April 8, 2016
- A solid burst of hiring last month culminated a strong first quarter for the U.S. labor market. Brushing off stock market volatility early in the year and softness in overseas economies, employers added 628,000 workers to payrolls in the first quarter, exceeding the total recorded in the first three months of 2015. Other labor market indicators, including an expansion in the labor force last month and a low level of initial unemployment claims, form a foundation to sustain a respectable pace of economic growth during 2016. The creation of new households by recent hires and spending from growing wages will also benefit commercial property sectors throughout the year.
- Private-sector establishments brought on 195,000 new workers in March to account for nearly all of the 215,000 positions created. Goods-producing industries languished during the month, but consistent employment gains and wage increases continue to support growth in consumer-oriented segments of the economy. Most conspicuously, retailer expansions accounted for most of the 51,000 trade positions added in March. Many of the new retail posts were likely created to staff retailers’ digital initiatives, with online retail sales continuing to grow at a faster tempo than store-based spending during the first quarter. Hospitality industries also grew last month. The changing dining habits of consumers supported a gain in bar and restaurant payrolls that represented more than half of the 40,000 new hires in leisure and hospitality in March.
- Job creation and a modest rise in the average hourly wage in the first quarter supported an increase in spending on retail goods and a range of services that include healthcare. Factoring in the positive contribution from consumers, the Atlanta Fed estimates the economy expanded at less than a 1-percent annual rate in the first three months of the year. The subdued rate of growth reflects softness in trade-based segments of the economy. The strong dollar will continue to suppress exports, which are part of the GDP calculation, and prevent the economy from attaining a higher rate of growth.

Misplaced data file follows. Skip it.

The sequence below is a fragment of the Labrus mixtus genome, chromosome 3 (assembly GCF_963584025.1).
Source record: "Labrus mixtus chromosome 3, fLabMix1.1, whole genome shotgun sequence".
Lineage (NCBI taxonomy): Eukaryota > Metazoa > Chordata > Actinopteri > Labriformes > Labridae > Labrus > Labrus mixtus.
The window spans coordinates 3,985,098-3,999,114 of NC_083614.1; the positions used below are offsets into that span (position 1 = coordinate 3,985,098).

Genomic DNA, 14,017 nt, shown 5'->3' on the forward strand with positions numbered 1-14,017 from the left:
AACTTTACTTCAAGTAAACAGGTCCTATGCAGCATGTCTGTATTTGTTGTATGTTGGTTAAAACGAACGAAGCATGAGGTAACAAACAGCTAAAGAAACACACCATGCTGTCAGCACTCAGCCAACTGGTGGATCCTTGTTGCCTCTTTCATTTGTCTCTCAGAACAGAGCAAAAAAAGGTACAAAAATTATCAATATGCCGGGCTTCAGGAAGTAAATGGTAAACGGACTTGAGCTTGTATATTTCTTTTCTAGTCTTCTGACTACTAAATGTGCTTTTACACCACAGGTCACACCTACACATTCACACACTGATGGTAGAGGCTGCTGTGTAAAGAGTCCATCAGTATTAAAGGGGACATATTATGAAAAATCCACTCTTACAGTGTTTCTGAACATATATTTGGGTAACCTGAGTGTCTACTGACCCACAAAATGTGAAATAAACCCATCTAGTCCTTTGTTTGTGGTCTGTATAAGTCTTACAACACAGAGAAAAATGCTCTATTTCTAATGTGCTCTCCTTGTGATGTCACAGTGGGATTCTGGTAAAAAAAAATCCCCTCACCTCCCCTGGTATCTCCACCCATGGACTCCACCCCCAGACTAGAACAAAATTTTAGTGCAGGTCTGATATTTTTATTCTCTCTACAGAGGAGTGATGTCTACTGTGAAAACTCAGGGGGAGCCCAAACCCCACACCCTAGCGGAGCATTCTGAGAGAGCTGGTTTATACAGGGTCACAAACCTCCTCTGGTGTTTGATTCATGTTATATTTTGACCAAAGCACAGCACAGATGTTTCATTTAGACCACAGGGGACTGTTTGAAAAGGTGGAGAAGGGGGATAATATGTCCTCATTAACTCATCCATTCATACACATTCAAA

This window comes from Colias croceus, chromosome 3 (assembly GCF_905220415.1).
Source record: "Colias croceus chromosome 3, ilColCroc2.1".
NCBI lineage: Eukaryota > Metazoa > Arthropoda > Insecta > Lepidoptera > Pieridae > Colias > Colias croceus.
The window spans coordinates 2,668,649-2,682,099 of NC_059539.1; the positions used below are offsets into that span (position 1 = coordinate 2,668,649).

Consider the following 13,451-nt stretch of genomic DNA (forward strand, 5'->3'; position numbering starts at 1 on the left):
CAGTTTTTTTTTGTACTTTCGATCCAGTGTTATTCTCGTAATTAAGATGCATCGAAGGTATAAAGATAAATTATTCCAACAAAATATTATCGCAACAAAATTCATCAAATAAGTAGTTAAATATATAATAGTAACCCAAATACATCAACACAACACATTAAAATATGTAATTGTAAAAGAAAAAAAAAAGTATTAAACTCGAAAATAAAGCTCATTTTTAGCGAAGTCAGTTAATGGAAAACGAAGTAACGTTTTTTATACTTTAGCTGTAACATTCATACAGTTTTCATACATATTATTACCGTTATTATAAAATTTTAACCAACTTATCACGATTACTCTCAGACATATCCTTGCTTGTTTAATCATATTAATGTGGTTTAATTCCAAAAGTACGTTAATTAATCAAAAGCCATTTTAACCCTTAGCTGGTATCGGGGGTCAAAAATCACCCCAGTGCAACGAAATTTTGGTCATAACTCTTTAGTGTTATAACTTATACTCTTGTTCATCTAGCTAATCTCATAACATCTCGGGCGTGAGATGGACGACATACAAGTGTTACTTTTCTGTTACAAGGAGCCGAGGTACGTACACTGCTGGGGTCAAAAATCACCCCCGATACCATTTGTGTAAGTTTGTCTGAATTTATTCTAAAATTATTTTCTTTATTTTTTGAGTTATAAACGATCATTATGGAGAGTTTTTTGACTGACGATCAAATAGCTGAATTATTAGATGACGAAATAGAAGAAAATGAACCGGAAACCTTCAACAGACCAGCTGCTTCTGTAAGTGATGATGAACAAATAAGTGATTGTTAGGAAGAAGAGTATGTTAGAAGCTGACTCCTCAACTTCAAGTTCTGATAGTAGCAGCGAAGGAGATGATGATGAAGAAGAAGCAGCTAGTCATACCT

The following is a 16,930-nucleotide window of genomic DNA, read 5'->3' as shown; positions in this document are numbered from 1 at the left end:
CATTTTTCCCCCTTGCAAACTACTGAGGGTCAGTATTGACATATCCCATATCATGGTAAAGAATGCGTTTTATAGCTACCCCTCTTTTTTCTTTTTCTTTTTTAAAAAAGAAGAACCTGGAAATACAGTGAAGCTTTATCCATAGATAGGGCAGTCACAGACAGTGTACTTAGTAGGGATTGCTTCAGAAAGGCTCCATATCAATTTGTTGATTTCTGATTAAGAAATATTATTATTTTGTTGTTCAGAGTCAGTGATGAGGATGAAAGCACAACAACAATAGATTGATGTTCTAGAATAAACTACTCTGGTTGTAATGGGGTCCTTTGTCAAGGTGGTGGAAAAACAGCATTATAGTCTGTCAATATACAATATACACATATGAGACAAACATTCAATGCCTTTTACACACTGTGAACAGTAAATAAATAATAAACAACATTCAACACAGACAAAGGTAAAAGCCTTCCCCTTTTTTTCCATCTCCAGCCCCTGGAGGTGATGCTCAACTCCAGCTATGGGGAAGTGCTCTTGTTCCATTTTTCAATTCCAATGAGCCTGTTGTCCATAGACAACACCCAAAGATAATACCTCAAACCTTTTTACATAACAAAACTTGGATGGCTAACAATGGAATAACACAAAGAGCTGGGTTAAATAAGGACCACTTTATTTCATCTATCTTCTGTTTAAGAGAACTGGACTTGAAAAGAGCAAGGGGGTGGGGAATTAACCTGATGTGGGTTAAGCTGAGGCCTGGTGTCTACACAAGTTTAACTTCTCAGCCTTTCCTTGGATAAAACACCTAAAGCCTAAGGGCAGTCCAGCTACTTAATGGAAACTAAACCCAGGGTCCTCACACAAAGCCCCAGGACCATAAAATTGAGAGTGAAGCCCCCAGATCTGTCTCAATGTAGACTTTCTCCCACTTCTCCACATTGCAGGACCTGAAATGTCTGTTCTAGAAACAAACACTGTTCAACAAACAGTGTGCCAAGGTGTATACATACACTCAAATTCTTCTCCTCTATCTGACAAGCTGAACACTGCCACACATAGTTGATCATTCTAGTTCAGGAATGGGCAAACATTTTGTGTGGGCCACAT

- Led by a gain in professional and business services payrolls, 109,000 office-using positions were added in the first three months of 2016. U.S. office vacancy declined to 15.1 percent last year, but tenants requiring larger workspaces will contribute to 87 million square feet of net absorption and an additional 30 basis point dip in vacancy during 2016.
- Retailers seeking to beef up their online presence and order fulfillment capability will lift the U.S. industrial property sector with new space requirements in 2016. Construction in the sector remains restrained, but new demand from retailers and expanding logistics providers will support a decline of 50 basis points in the national vacancy rate to 6 percent, the lowest level this century.
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The information contained herein was obtained from sources deemed reliable. Every effort was made to obtain complete and accurate information; however, no representation, warranty or guarantee to the accuracy, express or implied, is made.